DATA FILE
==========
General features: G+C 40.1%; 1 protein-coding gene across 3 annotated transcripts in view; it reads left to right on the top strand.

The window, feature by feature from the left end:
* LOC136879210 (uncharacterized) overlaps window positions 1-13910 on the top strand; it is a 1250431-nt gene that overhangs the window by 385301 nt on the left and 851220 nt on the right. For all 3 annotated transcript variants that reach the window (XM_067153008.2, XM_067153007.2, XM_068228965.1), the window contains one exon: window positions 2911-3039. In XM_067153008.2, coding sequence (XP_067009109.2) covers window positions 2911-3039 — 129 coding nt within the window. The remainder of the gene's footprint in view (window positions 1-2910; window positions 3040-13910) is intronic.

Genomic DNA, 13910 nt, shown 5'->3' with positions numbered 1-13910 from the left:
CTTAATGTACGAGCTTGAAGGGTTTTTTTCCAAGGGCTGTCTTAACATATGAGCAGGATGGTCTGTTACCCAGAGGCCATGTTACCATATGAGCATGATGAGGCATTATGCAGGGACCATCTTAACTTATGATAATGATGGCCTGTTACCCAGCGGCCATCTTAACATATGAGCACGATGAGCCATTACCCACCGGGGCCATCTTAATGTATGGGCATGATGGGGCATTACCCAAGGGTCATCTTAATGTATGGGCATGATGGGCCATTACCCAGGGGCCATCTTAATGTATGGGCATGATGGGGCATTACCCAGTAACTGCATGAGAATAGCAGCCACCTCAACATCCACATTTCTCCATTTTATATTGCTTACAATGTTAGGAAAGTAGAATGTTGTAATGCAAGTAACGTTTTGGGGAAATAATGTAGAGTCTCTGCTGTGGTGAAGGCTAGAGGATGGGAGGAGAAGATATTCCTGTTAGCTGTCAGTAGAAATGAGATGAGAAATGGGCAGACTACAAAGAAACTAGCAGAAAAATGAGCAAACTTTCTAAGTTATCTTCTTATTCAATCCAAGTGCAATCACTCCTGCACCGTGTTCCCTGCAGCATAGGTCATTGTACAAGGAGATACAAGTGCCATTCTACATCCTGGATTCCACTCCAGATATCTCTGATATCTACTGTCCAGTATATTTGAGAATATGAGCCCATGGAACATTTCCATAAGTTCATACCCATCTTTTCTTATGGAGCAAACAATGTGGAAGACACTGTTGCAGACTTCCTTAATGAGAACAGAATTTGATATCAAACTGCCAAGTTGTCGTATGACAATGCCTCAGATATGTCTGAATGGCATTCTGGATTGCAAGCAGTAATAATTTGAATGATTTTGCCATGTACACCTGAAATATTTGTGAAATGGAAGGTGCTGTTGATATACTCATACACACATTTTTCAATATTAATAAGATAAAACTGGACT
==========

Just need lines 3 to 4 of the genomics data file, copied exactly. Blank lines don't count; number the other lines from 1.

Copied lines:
* LOC136879210 (uncharacterized) overlaps window positions 1-13910 on the top strand; it is a 1250431-nt gene that overhangs the window by 385301 nt on the left and 851220 nt on the right. For all 3 annotated transcript variants that reach the window (XM_067153008.2, XM_067153007.2, XM_068228965.1), the window contains one exon: window positions 2911-3039. In XM_067153008.2, coding sequence (XP_067009109.2) covers window positions 2911-3039 — 129 coding nt within the window. The remainder of the gene's footprint in view (window positions 1-2910; window positions 3040-13910) is intronic.

Genomic DNA, 13910 nt, shown 5'->3' with positions numbered 1-13910 from the left: